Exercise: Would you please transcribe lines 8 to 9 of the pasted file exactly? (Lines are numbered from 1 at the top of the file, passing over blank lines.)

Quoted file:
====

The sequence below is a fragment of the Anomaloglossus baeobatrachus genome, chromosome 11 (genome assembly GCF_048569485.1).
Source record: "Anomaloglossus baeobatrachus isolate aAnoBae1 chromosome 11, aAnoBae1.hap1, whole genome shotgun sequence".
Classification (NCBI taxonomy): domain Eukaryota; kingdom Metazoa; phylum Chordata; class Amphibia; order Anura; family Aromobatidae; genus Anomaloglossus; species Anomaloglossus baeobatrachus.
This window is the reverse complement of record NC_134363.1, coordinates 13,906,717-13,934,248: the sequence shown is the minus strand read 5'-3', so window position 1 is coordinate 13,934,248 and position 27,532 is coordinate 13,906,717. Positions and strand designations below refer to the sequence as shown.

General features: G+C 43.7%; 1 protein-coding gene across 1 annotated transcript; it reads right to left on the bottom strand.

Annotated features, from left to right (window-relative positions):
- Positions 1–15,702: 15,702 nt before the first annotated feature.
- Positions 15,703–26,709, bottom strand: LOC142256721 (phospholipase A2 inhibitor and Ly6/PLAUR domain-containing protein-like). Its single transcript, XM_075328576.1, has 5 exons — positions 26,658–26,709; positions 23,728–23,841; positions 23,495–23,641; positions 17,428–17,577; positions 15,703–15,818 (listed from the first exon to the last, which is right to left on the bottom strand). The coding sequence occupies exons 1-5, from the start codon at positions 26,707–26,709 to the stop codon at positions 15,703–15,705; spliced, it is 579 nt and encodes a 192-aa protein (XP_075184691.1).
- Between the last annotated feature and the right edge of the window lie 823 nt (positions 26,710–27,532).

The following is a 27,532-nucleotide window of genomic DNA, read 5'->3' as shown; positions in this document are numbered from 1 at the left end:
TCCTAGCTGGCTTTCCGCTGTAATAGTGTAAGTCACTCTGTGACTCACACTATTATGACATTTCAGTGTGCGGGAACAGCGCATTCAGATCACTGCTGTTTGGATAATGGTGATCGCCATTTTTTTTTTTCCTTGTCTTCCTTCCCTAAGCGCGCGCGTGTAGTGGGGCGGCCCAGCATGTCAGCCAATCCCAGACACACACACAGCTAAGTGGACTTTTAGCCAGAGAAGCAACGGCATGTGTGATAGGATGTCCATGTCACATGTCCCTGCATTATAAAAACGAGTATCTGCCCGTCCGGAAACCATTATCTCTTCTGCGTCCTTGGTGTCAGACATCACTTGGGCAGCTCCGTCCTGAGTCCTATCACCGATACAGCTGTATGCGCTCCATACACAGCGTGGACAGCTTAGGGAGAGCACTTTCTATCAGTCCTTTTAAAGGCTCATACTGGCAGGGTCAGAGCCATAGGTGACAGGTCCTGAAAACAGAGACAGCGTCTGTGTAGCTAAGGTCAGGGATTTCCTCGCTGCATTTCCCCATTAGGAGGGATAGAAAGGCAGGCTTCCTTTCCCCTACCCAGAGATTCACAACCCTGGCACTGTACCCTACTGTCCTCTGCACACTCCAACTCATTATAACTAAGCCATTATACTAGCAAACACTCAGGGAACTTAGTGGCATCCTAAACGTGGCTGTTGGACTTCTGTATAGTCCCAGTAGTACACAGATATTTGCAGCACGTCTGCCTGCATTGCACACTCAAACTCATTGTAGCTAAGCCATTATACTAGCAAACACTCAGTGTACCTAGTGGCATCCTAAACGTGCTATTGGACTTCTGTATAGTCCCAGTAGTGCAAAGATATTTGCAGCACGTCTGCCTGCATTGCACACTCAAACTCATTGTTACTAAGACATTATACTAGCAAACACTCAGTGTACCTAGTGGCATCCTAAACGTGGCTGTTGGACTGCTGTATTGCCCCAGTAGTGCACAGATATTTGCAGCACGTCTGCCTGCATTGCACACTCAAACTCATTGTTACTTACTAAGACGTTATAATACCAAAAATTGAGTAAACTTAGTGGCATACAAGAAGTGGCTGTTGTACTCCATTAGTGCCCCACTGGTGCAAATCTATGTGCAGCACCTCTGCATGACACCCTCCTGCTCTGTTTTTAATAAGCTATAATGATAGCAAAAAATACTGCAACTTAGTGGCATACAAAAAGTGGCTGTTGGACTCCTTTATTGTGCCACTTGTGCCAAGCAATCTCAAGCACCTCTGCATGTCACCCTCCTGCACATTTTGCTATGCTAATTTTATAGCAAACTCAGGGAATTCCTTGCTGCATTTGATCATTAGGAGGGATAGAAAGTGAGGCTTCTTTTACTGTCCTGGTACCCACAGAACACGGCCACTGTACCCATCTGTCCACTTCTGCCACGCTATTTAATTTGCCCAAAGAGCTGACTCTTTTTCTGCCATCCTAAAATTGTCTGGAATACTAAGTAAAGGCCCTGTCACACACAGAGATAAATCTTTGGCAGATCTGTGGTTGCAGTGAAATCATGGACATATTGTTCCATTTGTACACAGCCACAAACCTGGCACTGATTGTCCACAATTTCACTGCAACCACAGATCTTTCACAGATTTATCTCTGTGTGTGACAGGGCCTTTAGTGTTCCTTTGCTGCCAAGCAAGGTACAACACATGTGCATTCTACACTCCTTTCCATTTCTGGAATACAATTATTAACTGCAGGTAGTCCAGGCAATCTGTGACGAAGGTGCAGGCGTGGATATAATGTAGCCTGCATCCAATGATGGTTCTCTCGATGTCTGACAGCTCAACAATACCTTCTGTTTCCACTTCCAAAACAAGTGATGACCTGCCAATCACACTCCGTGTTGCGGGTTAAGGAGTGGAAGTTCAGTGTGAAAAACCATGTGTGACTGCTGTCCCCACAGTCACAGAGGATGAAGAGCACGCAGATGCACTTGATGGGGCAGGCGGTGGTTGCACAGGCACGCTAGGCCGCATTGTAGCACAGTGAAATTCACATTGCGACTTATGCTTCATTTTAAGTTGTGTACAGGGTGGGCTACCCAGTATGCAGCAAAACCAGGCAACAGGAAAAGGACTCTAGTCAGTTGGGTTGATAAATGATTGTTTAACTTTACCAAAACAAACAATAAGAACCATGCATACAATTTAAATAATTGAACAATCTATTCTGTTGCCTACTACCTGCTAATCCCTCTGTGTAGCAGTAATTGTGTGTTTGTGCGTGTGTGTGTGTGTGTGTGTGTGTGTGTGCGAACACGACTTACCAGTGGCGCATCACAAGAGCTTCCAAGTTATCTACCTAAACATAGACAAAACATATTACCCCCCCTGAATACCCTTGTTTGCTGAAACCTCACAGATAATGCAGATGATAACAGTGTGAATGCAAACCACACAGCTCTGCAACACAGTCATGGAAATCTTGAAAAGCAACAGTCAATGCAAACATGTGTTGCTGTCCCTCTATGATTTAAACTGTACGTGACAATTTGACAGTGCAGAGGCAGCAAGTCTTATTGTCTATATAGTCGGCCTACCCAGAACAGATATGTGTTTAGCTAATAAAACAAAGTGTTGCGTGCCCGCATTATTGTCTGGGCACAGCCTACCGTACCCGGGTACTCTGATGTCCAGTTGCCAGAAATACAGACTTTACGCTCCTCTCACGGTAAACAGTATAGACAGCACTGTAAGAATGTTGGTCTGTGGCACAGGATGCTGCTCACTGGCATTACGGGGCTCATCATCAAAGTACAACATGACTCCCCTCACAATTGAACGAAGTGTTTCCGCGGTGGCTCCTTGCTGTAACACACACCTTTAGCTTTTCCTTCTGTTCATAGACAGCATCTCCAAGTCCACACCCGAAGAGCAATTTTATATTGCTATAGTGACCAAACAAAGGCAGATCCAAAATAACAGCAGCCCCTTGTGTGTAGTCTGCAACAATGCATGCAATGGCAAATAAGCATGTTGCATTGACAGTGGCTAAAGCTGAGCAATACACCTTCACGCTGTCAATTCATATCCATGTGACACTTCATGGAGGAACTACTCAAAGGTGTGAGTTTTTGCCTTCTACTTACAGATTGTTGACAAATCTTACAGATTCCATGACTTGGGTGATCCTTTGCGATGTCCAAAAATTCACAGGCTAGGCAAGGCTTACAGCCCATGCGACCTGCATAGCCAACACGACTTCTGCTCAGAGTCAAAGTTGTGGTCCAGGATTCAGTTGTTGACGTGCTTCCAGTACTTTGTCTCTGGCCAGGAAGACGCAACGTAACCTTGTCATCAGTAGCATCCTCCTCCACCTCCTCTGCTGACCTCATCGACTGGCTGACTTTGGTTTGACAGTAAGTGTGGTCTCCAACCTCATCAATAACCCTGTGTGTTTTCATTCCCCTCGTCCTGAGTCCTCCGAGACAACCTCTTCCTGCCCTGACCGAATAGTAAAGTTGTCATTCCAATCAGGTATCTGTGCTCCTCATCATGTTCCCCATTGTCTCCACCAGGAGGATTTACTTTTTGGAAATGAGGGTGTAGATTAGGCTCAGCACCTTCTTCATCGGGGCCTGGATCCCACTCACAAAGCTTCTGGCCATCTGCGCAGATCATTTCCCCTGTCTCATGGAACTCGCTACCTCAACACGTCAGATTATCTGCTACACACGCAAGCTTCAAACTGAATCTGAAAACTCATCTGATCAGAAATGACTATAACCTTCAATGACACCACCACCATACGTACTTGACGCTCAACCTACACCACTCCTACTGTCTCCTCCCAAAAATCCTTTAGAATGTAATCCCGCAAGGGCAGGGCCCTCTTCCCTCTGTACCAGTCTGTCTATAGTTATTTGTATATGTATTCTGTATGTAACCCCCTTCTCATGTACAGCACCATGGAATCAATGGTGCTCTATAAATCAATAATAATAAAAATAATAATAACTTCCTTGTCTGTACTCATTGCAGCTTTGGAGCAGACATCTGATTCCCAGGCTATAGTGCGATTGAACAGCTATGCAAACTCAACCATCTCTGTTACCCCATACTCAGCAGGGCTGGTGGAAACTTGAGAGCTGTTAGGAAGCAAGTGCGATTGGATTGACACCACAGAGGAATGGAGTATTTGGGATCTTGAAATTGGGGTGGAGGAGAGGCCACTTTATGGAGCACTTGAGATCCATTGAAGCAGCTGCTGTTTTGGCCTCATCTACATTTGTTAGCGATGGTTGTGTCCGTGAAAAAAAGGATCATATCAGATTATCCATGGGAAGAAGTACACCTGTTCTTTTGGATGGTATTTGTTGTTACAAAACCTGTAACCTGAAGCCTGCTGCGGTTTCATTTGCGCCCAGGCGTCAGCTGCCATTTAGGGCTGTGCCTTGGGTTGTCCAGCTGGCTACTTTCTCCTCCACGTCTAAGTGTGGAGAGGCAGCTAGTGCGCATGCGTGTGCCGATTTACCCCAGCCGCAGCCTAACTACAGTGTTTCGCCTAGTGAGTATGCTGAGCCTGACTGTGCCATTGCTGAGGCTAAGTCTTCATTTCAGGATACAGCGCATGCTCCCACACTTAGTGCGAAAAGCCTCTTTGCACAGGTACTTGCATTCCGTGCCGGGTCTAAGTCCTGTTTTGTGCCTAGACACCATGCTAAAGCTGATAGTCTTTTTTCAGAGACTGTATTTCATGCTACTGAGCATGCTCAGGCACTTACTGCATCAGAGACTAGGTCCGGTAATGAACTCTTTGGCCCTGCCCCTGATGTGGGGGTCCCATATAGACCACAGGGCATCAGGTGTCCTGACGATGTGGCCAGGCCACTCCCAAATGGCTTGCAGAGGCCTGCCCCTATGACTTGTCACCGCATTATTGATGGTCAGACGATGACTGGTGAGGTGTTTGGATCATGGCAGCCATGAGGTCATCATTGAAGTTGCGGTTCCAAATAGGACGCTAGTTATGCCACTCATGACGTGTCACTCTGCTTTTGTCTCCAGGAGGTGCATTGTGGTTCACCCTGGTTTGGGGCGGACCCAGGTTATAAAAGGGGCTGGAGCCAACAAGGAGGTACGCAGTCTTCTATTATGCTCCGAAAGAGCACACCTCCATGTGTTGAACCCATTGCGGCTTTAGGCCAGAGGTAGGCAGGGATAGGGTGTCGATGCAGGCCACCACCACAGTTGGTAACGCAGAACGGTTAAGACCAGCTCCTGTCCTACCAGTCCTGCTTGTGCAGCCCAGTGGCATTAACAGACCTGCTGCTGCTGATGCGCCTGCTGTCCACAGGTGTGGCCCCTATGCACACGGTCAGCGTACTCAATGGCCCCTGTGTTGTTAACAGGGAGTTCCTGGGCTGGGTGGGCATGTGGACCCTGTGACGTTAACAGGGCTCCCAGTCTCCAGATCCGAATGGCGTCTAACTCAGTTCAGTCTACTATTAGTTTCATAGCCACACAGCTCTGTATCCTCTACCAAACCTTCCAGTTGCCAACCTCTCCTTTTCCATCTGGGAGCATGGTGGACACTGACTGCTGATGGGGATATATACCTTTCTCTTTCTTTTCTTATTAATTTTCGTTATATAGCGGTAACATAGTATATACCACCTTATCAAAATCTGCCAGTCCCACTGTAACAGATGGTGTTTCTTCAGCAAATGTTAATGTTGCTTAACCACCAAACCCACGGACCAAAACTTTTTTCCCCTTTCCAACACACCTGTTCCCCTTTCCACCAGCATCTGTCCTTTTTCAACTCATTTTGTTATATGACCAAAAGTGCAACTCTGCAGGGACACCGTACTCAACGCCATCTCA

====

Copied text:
- Positions 15,703–26,709, bottom strand: LOC142256721 (phospholipase A2 inhibitor and Ly6/PLAUR domain-containing protein-like). Its single transcript, XM_075328576.1, has 5 exons — positions 26,658–26,709; positions 23,728–23,841; positions 23,495–23,641; positions 17,428–17,577; positions 15,703–15,818 (listed from the first exon to the last, which is right to left on the bottom strand). The coding sequence occupies exons 1-5, from the start codon at positions 26,707–26,709 to the stop codon at positions 15,703–15,705; spliced, it is 579 nt and encodes a 192-aa protein (XP_075184691.1).
- Between the last annotated feature and the right edge of the window lie 823 nt (positions 26,710–27,532).